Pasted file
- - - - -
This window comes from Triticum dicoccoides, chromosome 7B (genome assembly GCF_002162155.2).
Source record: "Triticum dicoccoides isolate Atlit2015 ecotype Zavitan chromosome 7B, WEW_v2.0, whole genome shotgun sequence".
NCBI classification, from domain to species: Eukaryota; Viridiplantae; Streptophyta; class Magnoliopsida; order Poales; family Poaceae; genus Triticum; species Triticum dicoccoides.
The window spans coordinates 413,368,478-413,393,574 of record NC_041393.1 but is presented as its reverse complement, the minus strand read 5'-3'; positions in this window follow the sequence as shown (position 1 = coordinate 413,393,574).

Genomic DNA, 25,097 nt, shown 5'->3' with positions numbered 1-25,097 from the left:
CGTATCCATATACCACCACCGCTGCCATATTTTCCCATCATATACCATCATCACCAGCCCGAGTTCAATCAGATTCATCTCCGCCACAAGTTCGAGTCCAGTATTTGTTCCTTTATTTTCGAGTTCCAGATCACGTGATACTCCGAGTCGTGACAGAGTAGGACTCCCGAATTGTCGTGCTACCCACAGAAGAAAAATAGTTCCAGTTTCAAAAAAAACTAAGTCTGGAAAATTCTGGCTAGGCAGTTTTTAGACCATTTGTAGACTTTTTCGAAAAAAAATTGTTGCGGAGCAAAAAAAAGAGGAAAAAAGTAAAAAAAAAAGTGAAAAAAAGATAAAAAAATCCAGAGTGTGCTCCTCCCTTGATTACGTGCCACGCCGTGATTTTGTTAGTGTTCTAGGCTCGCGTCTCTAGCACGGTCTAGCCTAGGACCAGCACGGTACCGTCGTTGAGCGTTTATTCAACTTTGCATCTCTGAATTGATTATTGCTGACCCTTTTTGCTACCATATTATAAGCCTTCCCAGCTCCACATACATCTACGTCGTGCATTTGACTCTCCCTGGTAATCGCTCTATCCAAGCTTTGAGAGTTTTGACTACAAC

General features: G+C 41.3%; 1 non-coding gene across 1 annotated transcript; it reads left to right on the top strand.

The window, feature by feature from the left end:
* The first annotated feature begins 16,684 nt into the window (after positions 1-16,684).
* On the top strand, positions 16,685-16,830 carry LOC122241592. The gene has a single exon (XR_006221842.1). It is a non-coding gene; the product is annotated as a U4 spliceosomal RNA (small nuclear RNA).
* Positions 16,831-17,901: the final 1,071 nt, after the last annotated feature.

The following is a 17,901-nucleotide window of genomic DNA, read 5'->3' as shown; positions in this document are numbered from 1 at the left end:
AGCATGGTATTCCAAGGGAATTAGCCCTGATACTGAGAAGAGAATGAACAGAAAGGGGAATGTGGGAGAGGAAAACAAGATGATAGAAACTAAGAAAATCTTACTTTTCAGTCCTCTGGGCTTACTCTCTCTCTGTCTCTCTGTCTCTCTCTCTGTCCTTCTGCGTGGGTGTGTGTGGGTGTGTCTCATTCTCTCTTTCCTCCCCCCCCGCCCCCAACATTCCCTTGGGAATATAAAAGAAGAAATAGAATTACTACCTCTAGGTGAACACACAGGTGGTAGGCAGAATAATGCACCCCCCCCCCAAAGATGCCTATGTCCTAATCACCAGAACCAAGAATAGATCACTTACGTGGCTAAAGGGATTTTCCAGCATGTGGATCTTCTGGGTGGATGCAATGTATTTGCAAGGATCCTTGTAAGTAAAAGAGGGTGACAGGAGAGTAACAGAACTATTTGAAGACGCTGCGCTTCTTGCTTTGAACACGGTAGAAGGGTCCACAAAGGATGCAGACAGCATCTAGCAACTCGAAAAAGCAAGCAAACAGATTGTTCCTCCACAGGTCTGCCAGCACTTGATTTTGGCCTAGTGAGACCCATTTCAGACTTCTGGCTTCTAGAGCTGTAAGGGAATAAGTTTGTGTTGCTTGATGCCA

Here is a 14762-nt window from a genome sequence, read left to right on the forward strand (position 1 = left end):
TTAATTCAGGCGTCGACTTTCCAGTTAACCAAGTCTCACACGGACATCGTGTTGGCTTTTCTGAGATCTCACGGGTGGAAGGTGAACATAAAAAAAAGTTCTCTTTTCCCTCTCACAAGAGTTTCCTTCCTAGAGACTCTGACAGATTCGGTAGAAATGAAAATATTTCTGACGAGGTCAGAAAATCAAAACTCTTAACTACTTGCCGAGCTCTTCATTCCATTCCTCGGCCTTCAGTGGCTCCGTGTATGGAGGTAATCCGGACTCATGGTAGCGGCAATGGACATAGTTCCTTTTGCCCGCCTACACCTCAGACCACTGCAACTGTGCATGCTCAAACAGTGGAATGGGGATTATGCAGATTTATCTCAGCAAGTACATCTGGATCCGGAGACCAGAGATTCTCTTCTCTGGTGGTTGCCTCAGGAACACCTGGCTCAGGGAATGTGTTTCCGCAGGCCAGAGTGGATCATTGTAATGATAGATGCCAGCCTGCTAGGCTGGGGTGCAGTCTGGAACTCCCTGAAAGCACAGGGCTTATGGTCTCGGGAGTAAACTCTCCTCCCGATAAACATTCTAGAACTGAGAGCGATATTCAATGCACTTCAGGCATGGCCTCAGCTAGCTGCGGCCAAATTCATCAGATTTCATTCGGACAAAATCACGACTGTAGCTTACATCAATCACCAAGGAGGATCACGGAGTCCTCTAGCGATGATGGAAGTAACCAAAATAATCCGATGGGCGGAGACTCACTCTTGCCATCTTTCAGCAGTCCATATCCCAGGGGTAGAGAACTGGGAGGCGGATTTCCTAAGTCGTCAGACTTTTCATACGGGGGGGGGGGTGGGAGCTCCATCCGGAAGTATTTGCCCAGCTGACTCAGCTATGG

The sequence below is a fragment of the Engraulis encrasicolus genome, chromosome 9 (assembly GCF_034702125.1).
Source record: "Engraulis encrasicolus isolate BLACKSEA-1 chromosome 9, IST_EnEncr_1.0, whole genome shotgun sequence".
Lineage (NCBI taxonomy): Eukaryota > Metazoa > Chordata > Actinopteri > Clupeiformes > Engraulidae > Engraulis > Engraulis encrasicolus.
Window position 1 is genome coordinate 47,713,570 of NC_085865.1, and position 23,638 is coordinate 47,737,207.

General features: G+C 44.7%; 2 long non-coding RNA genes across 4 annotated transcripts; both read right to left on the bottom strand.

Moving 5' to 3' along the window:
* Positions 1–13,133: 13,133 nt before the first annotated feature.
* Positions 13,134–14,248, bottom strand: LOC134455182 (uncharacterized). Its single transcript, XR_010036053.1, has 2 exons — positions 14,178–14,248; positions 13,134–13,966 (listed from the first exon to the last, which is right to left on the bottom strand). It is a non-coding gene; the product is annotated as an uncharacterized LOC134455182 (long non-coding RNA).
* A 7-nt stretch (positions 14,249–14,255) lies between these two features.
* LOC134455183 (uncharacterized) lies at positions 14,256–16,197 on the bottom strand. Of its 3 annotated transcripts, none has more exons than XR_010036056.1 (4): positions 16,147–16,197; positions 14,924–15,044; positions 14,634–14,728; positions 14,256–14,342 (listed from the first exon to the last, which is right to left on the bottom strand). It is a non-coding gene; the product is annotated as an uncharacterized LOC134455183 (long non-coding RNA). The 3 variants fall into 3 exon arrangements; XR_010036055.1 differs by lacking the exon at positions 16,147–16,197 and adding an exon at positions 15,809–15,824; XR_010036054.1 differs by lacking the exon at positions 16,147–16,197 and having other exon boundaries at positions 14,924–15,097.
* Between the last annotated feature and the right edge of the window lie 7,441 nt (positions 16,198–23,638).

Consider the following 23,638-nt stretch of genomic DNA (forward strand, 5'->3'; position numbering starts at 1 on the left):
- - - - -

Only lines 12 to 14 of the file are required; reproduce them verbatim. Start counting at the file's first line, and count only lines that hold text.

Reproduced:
The following is a 17,901-nucleotide window of genomic DNA, read 5'->3' as shown; positions in this document are numbered from 1 at the left end:
AGCATGGTATTCCAAGGGAATTAGCCCTGATACTGAGAAGAGAATGAACAGAAAGGGGAATGTGGGAGAGGAAAACAAGATGATAGAAACTAAGAAAATCTTACTTTTCAGTCCTCTGGGCTTACTCTCTCTCTGTCTCTCTGTCTCTCTCTCTGTCCTTCTGCGTGGGTGTGTGTGGGTGTGTCTCATTCTCTCTTTCCTCCCCCCCCGCCCCCAACATTCCCTTGGGAATATAAAAGAAGAAATAGAATTACTACCTCTAGGTGAACACACAGGTGGTAGGCAGAATAATGCACCCCCCCCCCAAAGATGCCTATGTCCTAATCACCAGAACCAAGAATAGATCACTTACGTGGCTAAAGGGATTTTCCAGCATGTGGATCTTCTGGGTGGATGCAATGTATTTGCAAGGATCCTTGTAAGTAAAAGAGGGTGACAGGAGAGTAACAGAACTATTTGAAGACGCTGCGCTTCTTGCTTTGAACACGGTAGAAGGGTCCACAAAGGATGCAGACAGCATCTAGCAACTCGAAAAAGCAAGCAAACAGATTGTTCCTCCACAGGTCTGCCAGCACTTGATTTTGGCCTAGTGAGACCCATTTCAGACTTCTGGCTTCTAGAGCTGTAAGGGAATAAGTTTGTGTTGCTTGATGCCA

Here is a 14762-nt window from a genome sequence, read left to right on the forward strand (position 1 = left end):